Speaking at the recent United NationS Conference on Trade and Development conference, in Doha, Qatar, South Africa’s Trade and Industry Minister, Dr Rob Davies, again emphasised the need to promote “development integration” across Africa by combining market integration with programmes for infrastructure development.
The latest version of the South African government’s Industrial Policy Action Plan also highlights how further regional integration is key to meeting South Africa’s industrial policy aspirations.
Development integration itself is premised on a growing awareness that trade barriers do not represent the main impediment to raising Africa’s intraregional trade and investment levels. Instead, the key constraints relate to weak physical infrastructure linkages that decrease the opportunity for trade in complementary value-added products.
It is also widely accepted that border posts and checkpoints are a key bottleneck, a point reaffirmed in a recent paper by African Development Bank chief economist Professor Mthuli Ncube.
The paper shows that trade liberalisation efforts have helped to raise the volume of trade within the Southern African region from $12.4-billion in 2000 to $34.5-billion in 2010, after peaking at $36-billion in 2008.
However, the large number of border posts and roadblocks along the key corridors (Dar es Salaam, Walvis Bay, Beira and the north–south corridor through Durban), together with inefficiency of procedures, are costly to traders. “For instance, traders/trucks have to wait about 36 hours at the South Africa-Zimbabwe border post (Beitbridge),” Ncube laments, adding that customs delays in the territory are costing the region about $48-million a year.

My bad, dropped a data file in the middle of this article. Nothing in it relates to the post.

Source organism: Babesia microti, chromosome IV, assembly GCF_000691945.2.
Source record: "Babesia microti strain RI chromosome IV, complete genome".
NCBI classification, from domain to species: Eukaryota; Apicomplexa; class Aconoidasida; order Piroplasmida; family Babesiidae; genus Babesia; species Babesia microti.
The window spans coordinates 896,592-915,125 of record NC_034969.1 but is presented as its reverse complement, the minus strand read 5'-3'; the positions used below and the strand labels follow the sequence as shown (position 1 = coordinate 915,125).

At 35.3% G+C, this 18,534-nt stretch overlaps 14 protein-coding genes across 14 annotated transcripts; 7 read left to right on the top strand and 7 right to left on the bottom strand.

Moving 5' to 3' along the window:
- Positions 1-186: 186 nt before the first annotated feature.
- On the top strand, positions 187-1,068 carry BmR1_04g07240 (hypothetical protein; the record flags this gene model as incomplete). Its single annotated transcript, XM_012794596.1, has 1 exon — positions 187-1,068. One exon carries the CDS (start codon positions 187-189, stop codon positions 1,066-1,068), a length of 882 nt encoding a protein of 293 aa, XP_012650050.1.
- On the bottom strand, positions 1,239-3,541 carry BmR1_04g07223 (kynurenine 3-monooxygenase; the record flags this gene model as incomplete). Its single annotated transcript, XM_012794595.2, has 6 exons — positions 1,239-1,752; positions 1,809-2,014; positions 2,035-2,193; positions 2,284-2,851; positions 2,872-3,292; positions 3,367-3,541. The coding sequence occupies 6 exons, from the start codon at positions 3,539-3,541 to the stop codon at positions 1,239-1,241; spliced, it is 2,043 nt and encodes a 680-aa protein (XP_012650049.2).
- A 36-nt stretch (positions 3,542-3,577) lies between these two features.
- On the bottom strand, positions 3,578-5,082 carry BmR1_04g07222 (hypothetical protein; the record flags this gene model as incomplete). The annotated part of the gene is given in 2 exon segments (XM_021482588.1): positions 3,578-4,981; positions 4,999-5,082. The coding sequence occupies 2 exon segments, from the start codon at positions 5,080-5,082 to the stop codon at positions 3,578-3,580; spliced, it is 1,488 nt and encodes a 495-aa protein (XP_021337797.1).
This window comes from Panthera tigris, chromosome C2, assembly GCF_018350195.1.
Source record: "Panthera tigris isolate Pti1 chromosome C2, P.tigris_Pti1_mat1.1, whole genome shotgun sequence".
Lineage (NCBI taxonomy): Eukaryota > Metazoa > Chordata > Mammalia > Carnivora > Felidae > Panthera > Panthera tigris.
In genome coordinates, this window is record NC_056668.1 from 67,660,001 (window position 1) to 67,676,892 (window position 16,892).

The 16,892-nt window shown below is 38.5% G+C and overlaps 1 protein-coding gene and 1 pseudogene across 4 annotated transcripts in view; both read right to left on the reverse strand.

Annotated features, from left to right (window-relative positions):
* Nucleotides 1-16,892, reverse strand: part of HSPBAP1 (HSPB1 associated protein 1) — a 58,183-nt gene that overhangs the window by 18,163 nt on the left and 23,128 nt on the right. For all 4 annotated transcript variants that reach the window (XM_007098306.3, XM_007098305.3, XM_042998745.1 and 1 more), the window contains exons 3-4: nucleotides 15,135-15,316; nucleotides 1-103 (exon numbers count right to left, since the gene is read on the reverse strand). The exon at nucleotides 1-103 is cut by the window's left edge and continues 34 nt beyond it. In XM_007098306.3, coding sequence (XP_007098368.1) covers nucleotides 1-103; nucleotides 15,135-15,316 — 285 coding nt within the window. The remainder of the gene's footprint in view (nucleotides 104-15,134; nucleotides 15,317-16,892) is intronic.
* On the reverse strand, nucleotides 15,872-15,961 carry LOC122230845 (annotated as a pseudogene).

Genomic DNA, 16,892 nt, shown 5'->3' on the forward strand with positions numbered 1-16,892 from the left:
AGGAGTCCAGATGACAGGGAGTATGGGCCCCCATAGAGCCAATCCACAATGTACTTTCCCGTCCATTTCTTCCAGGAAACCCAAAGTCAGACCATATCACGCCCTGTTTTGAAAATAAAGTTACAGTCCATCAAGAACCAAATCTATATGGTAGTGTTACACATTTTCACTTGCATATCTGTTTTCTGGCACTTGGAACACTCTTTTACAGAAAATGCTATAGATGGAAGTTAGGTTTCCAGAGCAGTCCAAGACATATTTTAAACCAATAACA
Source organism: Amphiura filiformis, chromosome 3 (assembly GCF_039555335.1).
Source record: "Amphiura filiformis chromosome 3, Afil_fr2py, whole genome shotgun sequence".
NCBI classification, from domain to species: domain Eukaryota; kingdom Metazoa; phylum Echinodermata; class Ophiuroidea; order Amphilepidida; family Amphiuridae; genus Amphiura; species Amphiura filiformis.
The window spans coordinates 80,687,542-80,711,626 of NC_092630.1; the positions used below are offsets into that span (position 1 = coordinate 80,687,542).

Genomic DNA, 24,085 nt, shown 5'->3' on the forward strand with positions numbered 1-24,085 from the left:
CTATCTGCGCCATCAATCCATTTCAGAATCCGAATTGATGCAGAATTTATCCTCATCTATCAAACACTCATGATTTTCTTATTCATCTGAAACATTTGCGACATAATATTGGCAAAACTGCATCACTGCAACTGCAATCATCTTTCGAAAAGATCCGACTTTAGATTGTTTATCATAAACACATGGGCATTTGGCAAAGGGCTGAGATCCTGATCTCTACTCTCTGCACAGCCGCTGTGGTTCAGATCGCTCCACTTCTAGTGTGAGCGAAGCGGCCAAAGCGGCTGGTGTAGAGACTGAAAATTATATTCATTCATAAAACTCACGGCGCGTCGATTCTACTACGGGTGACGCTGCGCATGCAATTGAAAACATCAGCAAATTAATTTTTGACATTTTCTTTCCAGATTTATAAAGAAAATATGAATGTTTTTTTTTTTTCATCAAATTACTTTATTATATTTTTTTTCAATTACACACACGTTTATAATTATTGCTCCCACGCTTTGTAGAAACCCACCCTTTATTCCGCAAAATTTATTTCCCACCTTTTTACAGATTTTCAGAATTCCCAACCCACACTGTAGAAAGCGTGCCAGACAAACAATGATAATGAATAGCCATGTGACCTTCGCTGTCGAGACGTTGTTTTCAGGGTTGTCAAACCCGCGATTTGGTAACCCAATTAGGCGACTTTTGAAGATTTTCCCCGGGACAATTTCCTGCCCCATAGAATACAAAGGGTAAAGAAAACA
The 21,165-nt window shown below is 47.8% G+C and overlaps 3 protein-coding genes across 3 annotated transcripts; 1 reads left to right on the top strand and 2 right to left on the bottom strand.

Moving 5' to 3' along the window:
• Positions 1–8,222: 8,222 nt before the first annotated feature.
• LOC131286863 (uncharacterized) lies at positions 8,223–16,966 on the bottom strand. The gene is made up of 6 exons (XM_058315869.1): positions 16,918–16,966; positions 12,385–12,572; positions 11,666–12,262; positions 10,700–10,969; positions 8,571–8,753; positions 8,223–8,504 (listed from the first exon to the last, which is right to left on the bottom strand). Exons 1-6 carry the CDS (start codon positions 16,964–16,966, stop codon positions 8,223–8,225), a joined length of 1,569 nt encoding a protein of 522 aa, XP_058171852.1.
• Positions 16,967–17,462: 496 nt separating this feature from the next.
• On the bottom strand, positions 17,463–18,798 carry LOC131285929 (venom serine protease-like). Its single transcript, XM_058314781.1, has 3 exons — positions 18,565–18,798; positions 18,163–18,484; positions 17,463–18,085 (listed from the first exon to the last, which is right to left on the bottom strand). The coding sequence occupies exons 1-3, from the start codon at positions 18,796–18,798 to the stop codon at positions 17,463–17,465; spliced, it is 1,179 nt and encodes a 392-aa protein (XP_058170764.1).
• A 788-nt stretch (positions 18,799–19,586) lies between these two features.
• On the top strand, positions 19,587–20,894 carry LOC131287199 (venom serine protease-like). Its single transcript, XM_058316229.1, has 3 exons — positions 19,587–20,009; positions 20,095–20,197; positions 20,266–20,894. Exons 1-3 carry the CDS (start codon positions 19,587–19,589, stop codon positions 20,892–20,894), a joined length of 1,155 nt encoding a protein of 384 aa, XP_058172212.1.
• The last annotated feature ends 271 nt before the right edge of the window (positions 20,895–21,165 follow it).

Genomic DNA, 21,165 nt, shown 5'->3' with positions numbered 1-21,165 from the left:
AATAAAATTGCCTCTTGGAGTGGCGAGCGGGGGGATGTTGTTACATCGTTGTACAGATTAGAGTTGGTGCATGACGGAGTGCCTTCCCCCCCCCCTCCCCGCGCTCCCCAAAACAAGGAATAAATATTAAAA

“The customs environment in the regional grouping is characterised by a lack of coordination among the multiple government agencies on both sides of the border. This raises the common challenge of the duplication of procedures at each border, which increases the potential for risk management and fraud.” There is also a lack of computerised customs management systems, while such systems are not compatible when they do in fact exist.
The solution, the paper states, lies in one-stop border posts, whereby people and products make a single stop and pass through simplified and harmonised customs and immigration procedures. “One-stop border posts do not only facilitate the movement of goods and persons by reducing the bureaucracy and clearance times at the borders, they also enhance trade by reducing the high cost of trading emanating from delays, bribes, and cumbersome procedures at border posts.”
Ncube concludes by making the case for a one-stop solution at Beitbridge, while highlighting the gains that have been made at the Chirundu one-stop border post between Zambia and Zimbabwe.
I couldn’t agree more and hope that such a solution is rolled out soon and not only at Beitbridge, but also across the Southern African region.